The 500mm f/5.6E comes with an array of controls:

  • A/M, M/A, and M switch to control the Focus Mode.
  • Full, 8m to Infinity switch to limit focus hunting.
  • VR Normal, Sport, Off button matches all the latest Nikkors (and now Z bodies).
  • Memory Recall, AF-L, or AF-On switch for the Lens Fn buttons.
  • Beep on/off button.
  • Lens Fn buttons just in front of the focus ring.

VR is stated to be 4 stops CIPA.

Up front we have a 95mm filter ring and a bayonet mount for the included HB-84 lens hood. (If you didn't know, Nikon sells a 95mm circular polarizer.) Like all the long telephoto lens hoods, this one is big; keeping it on the lens makes the lens look much more like the length you were expecting ;~). This is a regular plastic type bayonet hood, thankfully, not the finicky screw-lock carbon fiber rigs you get with the exotics. The hood can be reverse mounted on the lens for transport.

Size isn't the only thing the 500mm f/5.6E PF has in common with the 70-200mm f/2.8E: the two lenses use the same tripod collar foot. If you've bought an accessory foot from RRS or Kirk for your 70-200mm, you'll find it works on the 500mm, too. That was a pleasant surprise, though since I often use my 70-200mm and 500mm together I still needed a replacement foot with an Arca-style plate on it. Only difference is, now both lenses use the same part, so I don't have to keep track of which is for which (I often travel with the foot off, as it allows me to tighten the space the lenses take up in the pack). 

Remember, this is an E lens, so it has an electronically controlled aperture, not a mechanical link. That means that the 500mm f/5.6E PF will be essentially a “maximum aperture only lens” on  cameras made prior to the switch. That includes the F6, D1 series, D2 series, D40, D40x, D50, D60, D70, D70s, D80, D90, D100, D200, and D3000 bodies (everything after those bodies in each line is fine). Nikon erroneously labels these older cameras as “incompatible” with E lenses, when it really should be “losses functionality."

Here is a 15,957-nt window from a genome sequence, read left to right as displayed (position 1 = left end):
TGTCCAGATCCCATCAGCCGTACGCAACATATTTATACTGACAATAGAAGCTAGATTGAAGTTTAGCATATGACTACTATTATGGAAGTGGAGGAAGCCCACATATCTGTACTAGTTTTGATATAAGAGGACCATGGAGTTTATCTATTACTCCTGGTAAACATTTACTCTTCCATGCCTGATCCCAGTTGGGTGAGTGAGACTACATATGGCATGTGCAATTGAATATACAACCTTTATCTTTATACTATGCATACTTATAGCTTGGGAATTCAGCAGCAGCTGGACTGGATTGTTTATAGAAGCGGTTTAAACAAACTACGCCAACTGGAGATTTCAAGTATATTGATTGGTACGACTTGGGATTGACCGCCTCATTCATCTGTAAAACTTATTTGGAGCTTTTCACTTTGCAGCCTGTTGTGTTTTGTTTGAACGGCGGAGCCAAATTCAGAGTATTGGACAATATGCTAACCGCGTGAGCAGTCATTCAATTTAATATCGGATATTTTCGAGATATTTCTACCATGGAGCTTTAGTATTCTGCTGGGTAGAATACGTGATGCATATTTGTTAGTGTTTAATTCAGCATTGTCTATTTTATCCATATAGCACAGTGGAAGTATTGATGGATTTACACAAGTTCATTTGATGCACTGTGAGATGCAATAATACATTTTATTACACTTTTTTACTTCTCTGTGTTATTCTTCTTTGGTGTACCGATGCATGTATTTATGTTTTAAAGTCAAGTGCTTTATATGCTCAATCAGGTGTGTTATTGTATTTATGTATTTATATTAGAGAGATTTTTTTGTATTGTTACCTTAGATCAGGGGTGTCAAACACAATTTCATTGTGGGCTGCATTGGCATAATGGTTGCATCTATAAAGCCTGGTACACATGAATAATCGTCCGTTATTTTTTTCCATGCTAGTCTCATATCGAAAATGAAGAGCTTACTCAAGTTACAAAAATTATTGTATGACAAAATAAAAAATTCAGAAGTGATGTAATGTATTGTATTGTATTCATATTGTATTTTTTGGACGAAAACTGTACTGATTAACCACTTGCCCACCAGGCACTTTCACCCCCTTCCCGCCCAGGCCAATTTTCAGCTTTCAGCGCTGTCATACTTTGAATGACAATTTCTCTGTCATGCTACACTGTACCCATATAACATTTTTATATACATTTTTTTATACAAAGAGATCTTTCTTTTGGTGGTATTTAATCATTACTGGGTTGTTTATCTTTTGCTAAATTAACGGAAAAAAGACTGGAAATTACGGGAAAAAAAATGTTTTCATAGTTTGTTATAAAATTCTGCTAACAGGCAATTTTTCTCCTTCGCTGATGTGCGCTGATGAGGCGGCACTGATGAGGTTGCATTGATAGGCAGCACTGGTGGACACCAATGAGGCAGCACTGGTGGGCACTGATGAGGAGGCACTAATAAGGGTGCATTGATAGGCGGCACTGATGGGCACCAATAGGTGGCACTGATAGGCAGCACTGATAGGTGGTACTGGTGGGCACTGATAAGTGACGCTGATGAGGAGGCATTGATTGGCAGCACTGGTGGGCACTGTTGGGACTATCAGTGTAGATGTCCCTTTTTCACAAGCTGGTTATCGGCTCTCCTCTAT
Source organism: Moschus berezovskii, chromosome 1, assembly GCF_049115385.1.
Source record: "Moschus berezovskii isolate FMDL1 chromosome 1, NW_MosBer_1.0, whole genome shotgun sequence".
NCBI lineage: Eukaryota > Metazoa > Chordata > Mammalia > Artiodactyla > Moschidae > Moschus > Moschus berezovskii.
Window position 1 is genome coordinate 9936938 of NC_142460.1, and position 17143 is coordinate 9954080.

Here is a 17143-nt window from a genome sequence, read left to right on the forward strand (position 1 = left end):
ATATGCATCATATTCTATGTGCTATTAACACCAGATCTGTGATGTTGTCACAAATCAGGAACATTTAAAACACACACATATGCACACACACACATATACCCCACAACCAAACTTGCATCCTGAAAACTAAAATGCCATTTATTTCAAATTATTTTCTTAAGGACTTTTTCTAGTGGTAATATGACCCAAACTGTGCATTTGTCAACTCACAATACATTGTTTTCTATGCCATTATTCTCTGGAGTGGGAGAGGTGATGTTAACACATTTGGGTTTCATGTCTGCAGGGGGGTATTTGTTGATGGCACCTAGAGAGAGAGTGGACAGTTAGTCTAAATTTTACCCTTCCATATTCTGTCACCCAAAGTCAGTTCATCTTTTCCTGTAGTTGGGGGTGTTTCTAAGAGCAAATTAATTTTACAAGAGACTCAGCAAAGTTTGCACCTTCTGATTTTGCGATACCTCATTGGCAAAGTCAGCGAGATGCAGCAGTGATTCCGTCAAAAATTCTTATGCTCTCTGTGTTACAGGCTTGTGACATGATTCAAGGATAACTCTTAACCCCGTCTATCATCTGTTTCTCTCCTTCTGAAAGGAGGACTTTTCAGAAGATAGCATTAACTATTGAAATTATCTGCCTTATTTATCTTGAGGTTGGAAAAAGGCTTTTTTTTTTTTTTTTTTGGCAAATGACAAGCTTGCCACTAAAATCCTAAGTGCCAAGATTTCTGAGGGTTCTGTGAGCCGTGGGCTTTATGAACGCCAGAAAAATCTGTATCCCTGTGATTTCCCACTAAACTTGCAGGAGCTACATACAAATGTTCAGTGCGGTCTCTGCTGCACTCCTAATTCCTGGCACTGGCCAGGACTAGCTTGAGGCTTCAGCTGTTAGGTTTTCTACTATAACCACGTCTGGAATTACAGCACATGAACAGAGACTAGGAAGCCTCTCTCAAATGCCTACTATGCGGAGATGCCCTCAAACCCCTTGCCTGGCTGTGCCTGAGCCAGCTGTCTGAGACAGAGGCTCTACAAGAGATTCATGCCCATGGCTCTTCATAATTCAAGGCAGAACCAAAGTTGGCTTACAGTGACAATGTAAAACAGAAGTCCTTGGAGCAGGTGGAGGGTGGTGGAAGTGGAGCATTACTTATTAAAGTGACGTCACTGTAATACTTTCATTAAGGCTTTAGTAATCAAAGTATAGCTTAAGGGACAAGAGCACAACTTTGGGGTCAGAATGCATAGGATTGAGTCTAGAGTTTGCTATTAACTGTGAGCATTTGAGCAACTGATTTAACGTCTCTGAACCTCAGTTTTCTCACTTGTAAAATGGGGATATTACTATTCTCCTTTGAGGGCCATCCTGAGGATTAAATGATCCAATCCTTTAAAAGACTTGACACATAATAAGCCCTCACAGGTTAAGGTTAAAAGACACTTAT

The 500mm f/5.6E PF is made in China and sells for US$3600. It comes with the fold-over flap CL-M5 lens case. It's been on back-order status in most locales pretty much since it first appeared in fall of 2018. 

Source of the reviewed lens: purchased via NPS Priority Purchase

Nikon's page for the lens

How's it Handle?

The good news? This is a truly hand-holdable 500mm. Meanwhile, the 500mm f/4 is hand-holdable only by sadists. The 200-500mm f/5.6E is an awkward lens for hand-holding, particularly if you ever try to zoom. The 500mm f/5.6E PF? Just like a slightly bigger 70-200mm, and you know you've hand-held that ;~). 

Of course, by the time you add a DSLR body, you're probably at 5 pounds (over 2.2kg), so you're going to want relief from time to time. This is one of those lenses that BlackRapid straps were made for. Which is exactly how I've been carrying it in the field.

On the DSLRs the balance is fine: much of the weight is back towards the mount-end of the lens. I was surprised to find that the balance also seemed fine with the Z series cameras using the FTZ adapter. One reason for that is your left hand position is going to probably be up on the focus ring or just behind it, and that's a very balanced position for all the camera/lens weight as the center of gravity is between your hands.